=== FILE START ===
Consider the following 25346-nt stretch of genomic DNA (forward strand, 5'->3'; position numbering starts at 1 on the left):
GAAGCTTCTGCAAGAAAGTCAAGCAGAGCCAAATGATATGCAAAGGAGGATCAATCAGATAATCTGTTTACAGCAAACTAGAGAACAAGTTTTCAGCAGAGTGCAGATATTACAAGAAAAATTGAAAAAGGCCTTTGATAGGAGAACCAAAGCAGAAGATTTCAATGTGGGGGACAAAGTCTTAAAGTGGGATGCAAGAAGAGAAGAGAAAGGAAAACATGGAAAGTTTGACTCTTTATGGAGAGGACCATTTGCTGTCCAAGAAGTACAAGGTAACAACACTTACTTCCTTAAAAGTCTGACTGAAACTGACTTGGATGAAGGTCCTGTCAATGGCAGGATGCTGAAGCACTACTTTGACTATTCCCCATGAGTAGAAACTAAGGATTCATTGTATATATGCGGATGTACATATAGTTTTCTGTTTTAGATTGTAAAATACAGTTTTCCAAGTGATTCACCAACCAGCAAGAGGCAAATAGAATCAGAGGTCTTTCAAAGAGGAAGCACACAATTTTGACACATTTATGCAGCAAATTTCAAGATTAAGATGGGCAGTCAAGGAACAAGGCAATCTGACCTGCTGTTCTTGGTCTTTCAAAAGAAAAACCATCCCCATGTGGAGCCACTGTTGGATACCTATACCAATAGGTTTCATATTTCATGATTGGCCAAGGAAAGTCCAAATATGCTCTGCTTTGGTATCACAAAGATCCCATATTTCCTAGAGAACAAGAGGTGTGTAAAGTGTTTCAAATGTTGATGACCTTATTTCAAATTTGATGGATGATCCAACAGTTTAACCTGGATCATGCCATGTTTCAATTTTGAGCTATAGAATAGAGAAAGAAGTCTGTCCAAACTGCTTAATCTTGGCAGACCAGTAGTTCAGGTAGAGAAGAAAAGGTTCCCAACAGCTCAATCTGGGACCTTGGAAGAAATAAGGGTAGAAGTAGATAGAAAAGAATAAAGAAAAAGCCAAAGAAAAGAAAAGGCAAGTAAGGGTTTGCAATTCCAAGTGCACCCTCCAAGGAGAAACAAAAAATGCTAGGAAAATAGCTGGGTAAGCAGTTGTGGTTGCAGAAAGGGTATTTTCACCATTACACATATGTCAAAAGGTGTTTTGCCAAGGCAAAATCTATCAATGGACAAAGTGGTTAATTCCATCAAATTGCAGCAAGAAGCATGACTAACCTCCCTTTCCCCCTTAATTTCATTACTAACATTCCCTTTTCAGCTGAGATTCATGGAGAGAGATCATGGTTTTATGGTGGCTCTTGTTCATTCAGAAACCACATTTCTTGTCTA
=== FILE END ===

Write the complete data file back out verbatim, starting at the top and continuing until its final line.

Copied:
Consider the following 25346-nt stretch of genomic DNA (forward strand, 5'->3'; position numbering starts at 1 on the left):
GAAGCTTCTGCAAGAAAGTCAAGCAGAGCCAAATGATATGCAAAGGAGGATCAATCAGATAATCTGTTTACAGCAAACTAGAGAACAAGTTTTCAGCAGAGTGCAGATATTACAAGAAAAATTGAAAAAGGCCTTTGATAGGAGAACCAAAGCAGAAGATTTCAATGTGGGGGACAAAGTCTTAAAGTGGGATGCAAGAAGAGAAGAGAAAGGAAAACATGGAAAGTTTGACTCTTTATGGAGAGGACCATTTGCTGTCCAAGAAGTACAAGGTAACAACACTTACTTCCTTAAAAGTCTGACTGAAACTGACTTGGATGAAGGTCCTGTCAATGGCAGGATGCTGAAGCACTACTTTGACTATTCCCCATGAGTAGAAACTAAGGATTCATTGTATATATGCGGATGTACATATAGTTTTCTGTTTTAGATTGTAAAATACAGTTTTCCAAGTGATTCACCAACCAGCAAGAGGCAAATAGAATCAGAGGTCTTTCAAAGAGGAAGCACACAATTTTGACACATTTATGCAGCAAATTTCAAGATTAAGATGGGCAGTCAAGGAACAAGGCAATCTGACCTGCTGTTCTTGGTCTTTCAAAAGAAAAACCATCCCCATGTGGAGCCACTGTTGGATACCTATACCAATAGGTTTCATATTTCATGATTGGCCAAGGAAAGTCCAAATATGCTCTGCTTTGGTATCACAAAGATCCCATATTTCCTAGAGAACAAGAGGTGTGTAAAGTGTTTCAAATGTTGATGACCTTATTTCAAATTTGATGGATGATCCAACAGTTTAACCTGGATCATGCCATGTTTCAATTTTGAGCTATAGAATAGAGAAAGAAGTCTGTCCAAACTGCTTAATCTTGGCAGACCAGTAGTTCAGGTAGAGAAGAAAAGGTTCCCAACAGCTCAATCTGGGACCTTGGAAGAAATAAGGGTAGAAGTAGATAGAAAAGAATAAAGAAAAAGCCAAAGAAAAGAAAAGGCAAGTAAGGGTTTGCAATTCCAAGTGCACCCTCCAAGGAGAAACAAAAAATGCTAGGAAAATAGCTGGGTAAGCAGTTGTGGTTGCAGAAAGGGTATTTTCACCATTACACATATGTCAAAAGGTGTTTTGCCAAGGCAAAATCTATCAATGGACAAAGTGGTTAATTCCATCAAATTGCAGCAAGAAGCATGACTAACCTCCCTTTCCCCCTTAATTTCATTACTAACATTCCCTTTTCAGCTGAGATTCATGGAGAGAGATCATGGTTTTATGGTGGCTCTTGTTCATTCAGAAACCACATTTCTTGTCTA